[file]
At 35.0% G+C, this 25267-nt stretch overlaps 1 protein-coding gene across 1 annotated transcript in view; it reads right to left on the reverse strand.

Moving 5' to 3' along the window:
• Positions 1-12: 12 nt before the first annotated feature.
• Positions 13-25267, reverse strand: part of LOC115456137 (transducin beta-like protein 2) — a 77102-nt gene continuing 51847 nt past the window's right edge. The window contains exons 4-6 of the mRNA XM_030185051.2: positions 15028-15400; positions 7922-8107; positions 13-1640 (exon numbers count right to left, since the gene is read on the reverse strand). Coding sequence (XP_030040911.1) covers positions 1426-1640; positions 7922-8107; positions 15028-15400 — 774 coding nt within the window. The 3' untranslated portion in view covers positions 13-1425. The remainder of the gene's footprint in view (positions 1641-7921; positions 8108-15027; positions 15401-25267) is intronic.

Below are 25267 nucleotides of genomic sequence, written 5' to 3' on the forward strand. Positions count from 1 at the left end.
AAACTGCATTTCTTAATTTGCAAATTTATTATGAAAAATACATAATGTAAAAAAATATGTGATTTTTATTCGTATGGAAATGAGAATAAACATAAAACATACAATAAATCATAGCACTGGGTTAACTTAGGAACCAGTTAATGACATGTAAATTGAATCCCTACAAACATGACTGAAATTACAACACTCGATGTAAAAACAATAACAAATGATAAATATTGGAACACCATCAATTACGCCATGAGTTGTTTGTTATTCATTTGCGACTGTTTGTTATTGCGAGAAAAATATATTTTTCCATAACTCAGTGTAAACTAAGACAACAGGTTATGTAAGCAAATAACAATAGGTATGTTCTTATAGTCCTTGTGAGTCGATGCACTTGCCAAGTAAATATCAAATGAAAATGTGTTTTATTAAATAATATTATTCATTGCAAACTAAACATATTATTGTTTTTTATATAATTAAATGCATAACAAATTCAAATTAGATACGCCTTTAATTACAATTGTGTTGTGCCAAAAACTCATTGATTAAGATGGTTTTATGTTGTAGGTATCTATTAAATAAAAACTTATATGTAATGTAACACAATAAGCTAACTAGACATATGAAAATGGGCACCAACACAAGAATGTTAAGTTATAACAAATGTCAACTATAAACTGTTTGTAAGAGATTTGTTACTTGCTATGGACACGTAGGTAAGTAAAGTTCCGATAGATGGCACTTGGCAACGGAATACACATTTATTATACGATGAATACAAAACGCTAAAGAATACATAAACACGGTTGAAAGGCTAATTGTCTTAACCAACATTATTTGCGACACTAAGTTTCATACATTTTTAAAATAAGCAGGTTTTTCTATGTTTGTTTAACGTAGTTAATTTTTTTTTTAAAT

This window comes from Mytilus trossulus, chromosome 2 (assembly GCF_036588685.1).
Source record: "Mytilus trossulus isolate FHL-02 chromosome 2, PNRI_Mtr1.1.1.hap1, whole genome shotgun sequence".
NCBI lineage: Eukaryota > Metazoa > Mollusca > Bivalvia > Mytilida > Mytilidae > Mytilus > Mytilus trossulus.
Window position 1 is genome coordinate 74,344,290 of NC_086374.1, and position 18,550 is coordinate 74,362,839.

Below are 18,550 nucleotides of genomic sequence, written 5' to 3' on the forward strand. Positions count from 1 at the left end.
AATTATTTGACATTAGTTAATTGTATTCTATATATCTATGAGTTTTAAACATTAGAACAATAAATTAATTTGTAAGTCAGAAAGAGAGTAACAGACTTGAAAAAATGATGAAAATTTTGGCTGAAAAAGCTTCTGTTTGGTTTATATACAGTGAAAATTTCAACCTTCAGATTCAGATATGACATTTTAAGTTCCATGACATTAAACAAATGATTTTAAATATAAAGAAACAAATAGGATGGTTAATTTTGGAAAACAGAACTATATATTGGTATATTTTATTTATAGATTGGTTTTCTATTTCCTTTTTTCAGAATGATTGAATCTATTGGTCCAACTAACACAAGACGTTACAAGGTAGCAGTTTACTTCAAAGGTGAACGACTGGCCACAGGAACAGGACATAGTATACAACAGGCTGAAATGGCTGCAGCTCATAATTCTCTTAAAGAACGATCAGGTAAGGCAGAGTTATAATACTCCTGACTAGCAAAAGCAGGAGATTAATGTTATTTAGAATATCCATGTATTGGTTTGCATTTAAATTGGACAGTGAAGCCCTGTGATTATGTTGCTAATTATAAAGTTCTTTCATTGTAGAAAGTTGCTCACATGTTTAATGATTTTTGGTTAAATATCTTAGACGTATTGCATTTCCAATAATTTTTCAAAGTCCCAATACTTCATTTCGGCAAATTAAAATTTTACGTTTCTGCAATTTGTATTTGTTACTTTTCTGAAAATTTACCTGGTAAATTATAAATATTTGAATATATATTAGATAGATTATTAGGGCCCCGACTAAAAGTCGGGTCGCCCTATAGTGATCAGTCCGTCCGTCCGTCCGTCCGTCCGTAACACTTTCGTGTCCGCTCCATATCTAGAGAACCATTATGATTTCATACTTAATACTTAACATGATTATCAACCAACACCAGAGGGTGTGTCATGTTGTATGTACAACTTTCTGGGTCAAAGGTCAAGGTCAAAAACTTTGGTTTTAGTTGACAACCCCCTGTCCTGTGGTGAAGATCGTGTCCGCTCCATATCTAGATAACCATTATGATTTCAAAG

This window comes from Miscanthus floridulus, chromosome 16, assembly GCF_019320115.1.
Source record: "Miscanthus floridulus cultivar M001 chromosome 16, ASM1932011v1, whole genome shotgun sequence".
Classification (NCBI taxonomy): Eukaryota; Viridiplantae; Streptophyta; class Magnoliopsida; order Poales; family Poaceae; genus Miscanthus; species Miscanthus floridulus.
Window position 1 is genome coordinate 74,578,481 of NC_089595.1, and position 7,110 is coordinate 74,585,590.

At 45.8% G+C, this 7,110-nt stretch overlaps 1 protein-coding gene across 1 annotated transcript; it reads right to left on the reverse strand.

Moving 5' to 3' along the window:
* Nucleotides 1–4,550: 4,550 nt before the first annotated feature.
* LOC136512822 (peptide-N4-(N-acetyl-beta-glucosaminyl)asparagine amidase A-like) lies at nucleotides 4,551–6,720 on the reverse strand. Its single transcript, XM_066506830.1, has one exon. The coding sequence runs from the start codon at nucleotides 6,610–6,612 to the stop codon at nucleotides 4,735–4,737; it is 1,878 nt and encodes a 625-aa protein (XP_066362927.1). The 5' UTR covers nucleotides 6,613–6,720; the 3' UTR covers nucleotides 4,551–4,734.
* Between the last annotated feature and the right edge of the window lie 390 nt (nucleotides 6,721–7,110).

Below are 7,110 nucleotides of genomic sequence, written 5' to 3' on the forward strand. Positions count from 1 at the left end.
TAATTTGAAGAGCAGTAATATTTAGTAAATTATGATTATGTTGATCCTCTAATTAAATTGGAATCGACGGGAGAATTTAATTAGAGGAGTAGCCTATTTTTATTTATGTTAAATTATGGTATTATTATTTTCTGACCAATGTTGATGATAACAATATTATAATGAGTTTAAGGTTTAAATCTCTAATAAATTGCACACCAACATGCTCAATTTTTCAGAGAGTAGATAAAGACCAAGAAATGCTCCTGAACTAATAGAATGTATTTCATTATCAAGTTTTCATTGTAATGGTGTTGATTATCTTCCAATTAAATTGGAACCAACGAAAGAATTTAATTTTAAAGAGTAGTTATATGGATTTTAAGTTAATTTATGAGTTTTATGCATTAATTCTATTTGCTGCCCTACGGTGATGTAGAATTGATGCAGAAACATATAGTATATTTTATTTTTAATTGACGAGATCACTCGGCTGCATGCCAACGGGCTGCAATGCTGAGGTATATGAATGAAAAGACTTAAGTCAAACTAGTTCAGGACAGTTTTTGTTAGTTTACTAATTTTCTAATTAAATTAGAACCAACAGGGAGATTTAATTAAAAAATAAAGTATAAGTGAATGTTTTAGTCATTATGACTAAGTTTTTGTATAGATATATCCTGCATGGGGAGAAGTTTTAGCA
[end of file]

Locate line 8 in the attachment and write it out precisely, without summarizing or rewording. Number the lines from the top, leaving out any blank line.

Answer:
Source record: "Mytilus trossulus isolate FHL-02 chromosome 2, PNRI_Mtr1.1.1.hap1, whole genome shotgun sequence".